English
 
Help Privacy Policy Disclaimer
  Advanced SearchBrowse

Item

ITEM ACTIONSEXPORT

Released

Journal Article

One, two, three: how histone methylation is read.

MPS-Authors
/persons/resource/persons15074

Fischle,  W.
Research Group of Chromatin Biochemistry, MPI for biophysical chemistry, Max Planck Society;

External Resource
Fulltext (public)
There are no public fulltexts stored in PuRe
Supplementary Material (public)
There is no public supplementary material available
Citation

Fischle, W. (2012). One, two, three: how histone methylation is read. Epigenomics, 4(6), 641-653. doi:10.2217/epi.12.56.


Cite as: http://hdl.handle.net/11858/00-001M-0000-000E-7251-C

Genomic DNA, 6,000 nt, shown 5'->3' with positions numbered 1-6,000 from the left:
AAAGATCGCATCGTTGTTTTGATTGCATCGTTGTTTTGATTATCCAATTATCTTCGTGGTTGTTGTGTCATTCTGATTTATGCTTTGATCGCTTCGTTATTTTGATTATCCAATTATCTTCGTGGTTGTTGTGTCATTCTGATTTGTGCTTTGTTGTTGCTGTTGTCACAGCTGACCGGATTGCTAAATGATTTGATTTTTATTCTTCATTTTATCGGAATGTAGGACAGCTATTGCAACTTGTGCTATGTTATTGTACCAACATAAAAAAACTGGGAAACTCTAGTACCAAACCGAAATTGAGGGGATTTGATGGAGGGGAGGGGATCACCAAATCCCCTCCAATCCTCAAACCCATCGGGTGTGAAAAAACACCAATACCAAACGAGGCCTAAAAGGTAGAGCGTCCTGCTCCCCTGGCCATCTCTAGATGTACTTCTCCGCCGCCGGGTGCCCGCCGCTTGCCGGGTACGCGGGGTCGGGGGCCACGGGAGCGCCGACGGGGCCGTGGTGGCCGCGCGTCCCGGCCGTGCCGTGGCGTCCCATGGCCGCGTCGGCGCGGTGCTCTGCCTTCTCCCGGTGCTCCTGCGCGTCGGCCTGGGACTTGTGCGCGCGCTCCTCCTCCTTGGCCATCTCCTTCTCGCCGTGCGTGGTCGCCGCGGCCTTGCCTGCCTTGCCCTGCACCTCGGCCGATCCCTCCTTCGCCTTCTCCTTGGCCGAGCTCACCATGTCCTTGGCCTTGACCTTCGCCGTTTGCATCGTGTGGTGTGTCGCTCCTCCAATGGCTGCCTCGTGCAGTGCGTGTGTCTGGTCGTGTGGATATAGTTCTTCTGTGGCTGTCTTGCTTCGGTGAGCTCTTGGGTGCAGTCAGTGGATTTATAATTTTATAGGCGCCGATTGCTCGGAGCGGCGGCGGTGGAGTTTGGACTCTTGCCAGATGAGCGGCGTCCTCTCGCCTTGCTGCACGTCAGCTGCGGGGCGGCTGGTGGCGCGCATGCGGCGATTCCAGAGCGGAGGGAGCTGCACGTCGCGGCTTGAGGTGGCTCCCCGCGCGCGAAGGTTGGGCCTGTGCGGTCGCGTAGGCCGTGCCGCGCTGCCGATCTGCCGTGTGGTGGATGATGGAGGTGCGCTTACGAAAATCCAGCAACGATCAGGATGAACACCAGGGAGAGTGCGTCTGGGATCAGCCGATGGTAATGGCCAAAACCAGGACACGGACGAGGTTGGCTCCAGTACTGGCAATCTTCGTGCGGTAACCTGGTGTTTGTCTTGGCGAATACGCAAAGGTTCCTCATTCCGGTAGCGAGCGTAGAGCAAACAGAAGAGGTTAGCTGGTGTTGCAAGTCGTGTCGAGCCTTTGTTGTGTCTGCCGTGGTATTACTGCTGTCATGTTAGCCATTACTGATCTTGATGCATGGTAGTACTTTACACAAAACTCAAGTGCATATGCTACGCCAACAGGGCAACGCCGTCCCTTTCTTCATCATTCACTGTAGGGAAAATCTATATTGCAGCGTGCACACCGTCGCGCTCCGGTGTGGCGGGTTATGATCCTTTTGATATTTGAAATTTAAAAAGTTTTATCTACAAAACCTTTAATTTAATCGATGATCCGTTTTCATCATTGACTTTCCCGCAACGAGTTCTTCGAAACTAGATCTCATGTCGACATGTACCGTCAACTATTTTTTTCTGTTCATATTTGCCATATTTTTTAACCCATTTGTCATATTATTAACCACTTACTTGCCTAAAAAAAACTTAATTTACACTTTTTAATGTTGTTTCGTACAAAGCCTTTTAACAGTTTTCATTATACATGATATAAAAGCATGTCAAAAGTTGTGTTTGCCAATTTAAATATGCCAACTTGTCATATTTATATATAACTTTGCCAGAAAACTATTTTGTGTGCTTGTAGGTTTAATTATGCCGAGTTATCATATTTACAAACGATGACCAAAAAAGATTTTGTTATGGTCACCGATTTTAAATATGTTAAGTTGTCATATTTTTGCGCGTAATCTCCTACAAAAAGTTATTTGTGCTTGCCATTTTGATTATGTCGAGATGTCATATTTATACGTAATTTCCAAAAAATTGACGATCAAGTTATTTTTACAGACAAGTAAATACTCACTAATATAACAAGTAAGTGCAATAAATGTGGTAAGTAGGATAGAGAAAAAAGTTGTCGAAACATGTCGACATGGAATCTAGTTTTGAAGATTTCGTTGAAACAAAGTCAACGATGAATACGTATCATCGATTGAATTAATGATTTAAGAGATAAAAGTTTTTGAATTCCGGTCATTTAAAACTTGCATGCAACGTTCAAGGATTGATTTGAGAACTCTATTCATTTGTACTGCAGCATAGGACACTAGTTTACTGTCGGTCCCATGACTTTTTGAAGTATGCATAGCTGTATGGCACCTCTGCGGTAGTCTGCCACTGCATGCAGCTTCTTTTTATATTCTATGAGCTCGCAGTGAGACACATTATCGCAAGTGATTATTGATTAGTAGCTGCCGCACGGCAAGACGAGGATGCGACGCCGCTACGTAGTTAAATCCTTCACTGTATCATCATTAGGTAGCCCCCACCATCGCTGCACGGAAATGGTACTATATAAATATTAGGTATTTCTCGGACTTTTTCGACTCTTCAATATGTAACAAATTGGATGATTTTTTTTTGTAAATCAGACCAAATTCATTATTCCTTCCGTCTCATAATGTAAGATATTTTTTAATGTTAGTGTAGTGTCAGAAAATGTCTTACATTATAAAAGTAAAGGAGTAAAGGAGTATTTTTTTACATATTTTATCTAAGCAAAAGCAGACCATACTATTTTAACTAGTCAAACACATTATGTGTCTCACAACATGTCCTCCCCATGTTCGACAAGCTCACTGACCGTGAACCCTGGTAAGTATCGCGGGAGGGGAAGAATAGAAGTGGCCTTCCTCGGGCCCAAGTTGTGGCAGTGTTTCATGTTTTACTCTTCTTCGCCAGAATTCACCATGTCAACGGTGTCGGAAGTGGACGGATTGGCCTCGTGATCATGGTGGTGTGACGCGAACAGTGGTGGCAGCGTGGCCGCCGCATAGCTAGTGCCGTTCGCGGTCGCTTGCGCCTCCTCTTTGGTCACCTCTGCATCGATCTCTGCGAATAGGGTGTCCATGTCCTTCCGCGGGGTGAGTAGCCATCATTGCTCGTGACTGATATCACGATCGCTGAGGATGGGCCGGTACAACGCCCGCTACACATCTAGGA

Abstract
Methylation of histone lysine and arginine residues constitutes a highly complex control system directing diverse functions of the genome. Owing to their immense signaling potential with distinct sites of methylation and defined methylation states of mono-, di- or trimethylation as well as their higher biochemical stability compared with other histone modifications, these marks are thought to be part of epigenetic regulatory networks. Biological principles of how histone methylation is read and translated have emerged over the last few years. Only very few methyl marks directly impact chromatin. Conversely, a large number of histone methylation binding proteins has been identified. These contain specialized modules that are recruited to chromatin in a methylation site- and state-specific manner. Besides the molecular mechanisms of interaction, patterns of regulation of the binding proteins are becoming evident.